Michael Jackson, Madonna, Julio Iglesias, Prince, even Stevie Wonder and Ray Charles – these are but a few former students of legendary American vocal coach Seth Riggs. More than 120 Grammy winners have been schooled by the renowned voice coach who is now a sprightly 83 years old. His newest one hails from the southern Chinese city of Shenzhen. Her name is Huang Jiaqi (“Doudou”) and she is just 13 years old. Age is no issue – the vocal maestro knows talent when he hears it.
“I came to visit a friend here and he said we have a girl for you to work with. We want you to help her because she needs to get to the next level,” Riggs said of Huang. He and his wife Margareta Svensson, a Swedish pianist and songwriter, traveled to mainland China for the first time in early September to work with Huang.
He continued, “I was amazed by her accurate keys and soothing tones. I was so surprised to find such a talented singer on the Chinese mainland…Most people are yelling – not singing – but Doudou sings like she’s talking. She learns fast, and she sings like Barbara Streisand.”
His comment on her singing “like she’s talking” alludes to the nature of his method, known as Speech Level Singing, which purports to make “singing as natural and easy as speaking.” Riggs developed his world renowned technique as a music student after feeling frustrated by his own vocal range.
Essentially, the method involves relaxing the larynx so that it remains still – instead of moving up and down – and holding the vocal chords close together while singing across a range of tones. When these two components are mastered, singers are equipped to hit both high and low tones within their own comfortable vocal range – hence “Speech Level” Singing. It’s actually a very complex process at a nuts and bolts level, explained in more detail here.
Huang’s native China is home to a rich and ancient history of vocal styles, from folk music to opera. Folk tunes are largely crooned on a pentatonic scale (five notes per octave) and vary wildly by region, while performers dressed in elaborate costumes, with painted faces sing opera tunes with high-pitched and guttural vocals. From all of these styles, the important thing to note is that Chinese is a tonal language, whether Mandarin, Cantonese or any other regional dialect. The tones inherent in the language play into the mainland’s melodies.
Then of course, there is pop, the milieu into which Dou Dou is being initiated. Before teaming up with Riggs, Doudou was named Best New Artist at the CCTV awards in 2010. The budding starlet performed at both the 2008 Beijing Olympics and then last year at the summer games in London – her first performance overseas. Riggs and his wife Svensson arrived just in time to help her develop her vocal chords to their utmost potential as she transitions from childhood.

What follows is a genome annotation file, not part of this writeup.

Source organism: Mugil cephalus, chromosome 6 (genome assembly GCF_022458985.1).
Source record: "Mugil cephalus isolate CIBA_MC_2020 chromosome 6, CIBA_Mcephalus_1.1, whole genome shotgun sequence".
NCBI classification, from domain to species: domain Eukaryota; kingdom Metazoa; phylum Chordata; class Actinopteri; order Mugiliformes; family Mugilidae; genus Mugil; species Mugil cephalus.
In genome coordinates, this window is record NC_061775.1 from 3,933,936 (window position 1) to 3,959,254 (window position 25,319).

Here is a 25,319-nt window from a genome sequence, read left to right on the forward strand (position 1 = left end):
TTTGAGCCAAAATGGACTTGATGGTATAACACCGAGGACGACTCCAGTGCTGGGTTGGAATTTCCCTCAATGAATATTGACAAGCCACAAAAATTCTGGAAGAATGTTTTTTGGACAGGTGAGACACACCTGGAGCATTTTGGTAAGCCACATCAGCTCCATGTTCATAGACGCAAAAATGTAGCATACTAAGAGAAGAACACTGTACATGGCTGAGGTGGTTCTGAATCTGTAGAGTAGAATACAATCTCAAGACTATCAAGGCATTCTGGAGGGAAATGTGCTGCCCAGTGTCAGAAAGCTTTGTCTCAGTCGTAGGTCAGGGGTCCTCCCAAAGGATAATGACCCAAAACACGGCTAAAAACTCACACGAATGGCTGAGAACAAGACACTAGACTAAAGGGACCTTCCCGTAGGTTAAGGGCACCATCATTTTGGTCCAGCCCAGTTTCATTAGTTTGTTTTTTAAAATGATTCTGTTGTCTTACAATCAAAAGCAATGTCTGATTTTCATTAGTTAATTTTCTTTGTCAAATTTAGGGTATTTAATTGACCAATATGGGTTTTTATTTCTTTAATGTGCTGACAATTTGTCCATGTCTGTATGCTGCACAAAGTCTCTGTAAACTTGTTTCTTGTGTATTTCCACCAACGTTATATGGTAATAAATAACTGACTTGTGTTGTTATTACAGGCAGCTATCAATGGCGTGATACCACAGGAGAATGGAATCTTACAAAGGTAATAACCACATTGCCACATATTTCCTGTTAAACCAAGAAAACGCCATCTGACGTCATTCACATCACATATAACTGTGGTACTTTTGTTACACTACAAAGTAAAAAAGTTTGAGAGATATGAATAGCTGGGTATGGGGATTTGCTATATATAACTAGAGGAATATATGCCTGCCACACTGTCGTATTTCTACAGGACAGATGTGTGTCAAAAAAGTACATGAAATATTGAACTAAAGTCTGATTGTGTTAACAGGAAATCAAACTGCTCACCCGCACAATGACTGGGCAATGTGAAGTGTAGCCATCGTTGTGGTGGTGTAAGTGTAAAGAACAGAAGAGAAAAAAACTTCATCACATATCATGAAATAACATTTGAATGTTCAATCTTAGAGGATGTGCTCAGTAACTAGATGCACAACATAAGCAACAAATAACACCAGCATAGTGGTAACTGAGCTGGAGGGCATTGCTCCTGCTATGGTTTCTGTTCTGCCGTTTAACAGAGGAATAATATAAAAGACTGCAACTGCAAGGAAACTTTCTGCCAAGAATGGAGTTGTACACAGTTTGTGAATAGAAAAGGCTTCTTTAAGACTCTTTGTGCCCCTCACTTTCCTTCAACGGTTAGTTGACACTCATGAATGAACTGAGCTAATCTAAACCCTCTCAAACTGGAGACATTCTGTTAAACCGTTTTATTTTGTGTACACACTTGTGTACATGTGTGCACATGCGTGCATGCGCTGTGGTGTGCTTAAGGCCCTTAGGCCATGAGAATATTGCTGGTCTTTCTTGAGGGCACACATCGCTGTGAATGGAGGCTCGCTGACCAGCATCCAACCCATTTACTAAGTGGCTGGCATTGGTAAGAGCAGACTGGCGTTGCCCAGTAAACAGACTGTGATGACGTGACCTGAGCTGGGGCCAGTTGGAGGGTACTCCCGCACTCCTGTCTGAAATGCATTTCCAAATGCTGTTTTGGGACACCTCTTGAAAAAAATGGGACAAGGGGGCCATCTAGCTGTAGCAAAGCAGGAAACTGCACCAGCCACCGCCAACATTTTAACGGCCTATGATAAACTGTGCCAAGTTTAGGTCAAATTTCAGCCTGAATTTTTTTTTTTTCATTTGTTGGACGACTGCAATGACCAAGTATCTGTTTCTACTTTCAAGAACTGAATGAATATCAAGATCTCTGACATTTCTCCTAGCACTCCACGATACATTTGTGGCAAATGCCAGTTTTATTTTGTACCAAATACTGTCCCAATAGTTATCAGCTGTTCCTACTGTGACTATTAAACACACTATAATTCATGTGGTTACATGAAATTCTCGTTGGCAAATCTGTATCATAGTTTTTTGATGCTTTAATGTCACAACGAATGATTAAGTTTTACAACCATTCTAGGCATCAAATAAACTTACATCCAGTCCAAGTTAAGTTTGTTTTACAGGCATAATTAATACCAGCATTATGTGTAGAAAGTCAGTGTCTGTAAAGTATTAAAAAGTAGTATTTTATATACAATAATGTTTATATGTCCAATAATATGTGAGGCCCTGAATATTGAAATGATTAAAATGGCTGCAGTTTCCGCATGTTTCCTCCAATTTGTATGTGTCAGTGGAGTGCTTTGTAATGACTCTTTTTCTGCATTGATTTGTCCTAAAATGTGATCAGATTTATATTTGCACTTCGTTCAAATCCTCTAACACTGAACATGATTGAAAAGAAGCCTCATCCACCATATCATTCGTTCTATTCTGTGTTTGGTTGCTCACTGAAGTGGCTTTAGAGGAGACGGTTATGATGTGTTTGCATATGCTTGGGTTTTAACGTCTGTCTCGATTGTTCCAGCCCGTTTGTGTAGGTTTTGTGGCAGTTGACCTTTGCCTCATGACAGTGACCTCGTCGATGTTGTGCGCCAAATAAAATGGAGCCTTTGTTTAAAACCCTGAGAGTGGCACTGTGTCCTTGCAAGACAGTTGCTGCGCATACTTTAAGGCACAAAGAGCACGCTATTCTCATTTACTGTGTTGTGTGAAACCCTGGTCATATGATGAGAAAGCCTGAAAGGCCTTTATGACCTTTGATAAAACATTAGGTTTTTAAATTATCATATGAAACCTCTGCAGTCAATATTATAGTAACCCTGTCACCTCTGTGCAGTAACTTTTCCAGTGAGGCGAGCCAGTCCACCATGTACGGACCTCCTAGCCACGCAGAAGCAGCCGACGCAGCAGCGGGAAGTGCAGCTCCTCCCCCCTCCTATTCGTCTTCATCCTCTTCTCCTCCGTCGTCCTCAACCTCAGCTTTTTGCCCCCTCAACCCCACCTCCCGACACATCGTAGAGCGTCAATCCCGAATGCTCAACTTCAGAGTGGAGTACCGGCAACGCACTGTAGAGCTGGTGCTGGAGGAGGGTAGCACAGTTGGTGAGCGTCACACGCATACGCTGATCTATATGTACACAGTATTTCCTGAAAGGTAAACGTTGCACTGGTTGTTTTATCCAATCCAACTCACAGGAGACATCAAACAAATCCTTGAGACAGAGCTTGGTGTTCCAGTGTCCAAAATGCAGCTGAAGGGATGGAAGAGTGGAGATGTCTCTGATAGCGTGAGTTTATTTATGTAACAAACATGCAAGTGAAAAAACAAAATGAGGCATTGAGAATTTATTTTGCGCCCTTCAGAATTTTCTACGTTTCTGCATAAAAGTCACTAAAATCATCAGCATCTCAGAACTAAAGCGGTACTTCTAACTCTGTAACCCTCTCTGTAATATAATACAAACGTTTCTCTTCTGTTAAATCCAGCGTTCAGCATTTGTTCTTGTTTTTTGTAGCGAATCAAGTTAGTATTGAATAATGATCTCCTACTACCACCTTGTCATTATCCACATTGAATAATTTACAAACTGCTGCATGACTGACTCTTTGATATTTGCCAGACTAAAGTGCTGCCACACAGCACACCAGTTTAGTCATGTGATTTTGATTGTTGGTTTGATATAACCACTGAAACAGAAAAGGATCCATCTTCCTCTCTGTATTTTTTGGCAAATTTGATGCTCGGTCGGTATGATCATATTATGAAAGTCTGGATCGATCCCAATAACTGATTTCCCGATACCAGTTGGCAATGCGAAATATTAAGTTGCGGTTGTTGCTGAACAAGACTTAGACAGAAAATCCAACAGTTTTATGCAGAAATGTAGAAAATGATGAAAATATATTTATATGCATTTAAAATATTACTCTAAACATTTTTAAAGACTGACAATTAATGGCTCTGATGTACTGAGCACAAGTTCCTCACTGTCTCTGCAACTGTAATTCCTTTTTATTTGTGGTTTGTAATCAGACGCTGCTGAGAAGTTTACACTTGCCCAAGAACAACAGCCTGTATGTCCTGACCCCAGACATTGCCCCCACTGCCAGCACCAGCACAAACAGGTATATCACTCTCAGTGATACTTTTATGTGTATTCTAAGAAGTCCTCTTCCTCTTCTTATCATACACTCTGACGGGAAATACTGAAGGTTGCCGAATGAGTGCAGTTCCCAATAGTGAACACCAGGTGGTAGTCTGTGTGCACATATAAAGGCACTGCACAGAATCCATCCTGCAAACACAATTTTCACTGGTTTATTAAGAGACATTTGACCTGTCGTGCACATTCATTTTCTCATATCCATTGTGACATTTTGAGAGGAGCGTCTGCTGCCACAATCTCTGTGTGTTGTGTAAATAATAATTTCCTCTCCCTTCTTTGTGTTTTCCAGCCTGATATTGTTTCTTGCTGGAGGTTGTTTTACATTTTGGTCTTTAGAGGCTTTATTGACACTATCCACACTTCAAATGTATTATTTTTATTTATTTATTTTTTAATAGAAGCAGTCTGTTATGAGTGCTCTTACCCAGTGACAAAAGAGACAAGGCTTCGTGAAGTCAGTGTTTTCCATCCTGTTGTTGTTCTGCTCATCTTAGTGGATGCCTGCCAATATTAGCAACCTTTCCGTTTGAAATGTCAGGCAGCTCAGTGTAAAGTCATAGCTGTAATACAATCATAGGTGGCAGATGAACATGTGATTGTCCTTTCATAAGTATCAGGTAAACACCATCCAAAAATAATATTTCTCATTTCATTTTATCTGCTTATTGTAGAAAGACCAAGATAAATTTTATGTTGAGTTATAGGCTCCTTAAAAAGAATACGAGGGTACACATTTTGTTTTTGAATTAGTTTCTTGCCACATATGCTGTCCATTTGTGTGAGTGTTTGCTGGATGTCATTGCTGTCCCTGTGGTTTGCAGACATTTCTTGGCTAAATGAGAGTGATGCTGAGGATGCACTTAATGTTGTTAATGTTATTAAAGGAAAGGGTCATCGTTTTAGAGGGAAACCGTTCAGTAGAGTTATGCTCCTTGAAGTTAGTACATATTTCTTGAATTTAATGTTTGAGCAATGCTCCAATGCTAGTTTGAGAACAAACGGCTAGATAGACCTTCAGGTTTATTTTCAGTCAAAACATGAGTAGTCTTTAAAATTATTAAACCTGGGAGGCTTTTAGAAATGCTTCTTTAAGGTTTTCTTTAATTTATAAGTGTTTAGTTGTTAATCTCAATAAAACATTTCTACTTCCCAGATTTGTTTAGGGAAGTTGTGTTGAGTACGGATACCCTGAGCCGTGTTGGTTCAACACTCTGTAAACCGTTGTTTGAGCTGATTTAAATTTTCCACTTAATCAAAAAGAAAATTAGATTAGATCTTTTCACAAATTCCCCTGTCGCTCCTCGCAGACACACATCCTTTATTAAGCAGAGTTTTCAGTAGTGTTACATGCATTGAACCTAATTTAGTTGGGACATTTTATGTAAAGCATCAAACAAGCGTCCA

Huang said that Riggs has taught her “how to sing songs in the right way, get me through the transitional period and eventually have a more mature voice. In the past, I had to yell with all my strength to sing high pitches and I would be totally exhausted after finishing a song. Riggs taught me to use my stomach and avoid yelling too loudly while singing.”
“She has a wonderful ear and she stays right on pitch when she sings,” her teacher added. “She had to change from singing like a little girl to singing like all of us. She got on very quickly. We are very impressed with her.”
These speedy results are impressive. Stevie Wonder kept coming back to Riggs for 40 years, while Michael was loyal to him for more than three decades. “We lost a wonderful young man,” Riggs said of Michael.
“He was so dedicated to what he did that I don’t think there will ever be another Michael Jackson…There was only one.”
Along with the King of Pop, Riggs’ most famous pupils have come from North America. But this appears to be shifting. Before taking Huang under his wing, a number of other Chinese artists studied under his tutelage, including JJ Lin, Coco Lee, Leehom Wang and Uta. Until now, these other artists have flown to Los Angeles to learn from Riggs, who plans to discover more vocal gems in China online.
There are many music talents in China, but nobody knows about them,” Riggs said. “I want to have more students in China.”
He added, “We hope that we can form a bridge between the two nations.”
Source: The Diplomat, sethriggs.com, magicmuisc.com & MJWN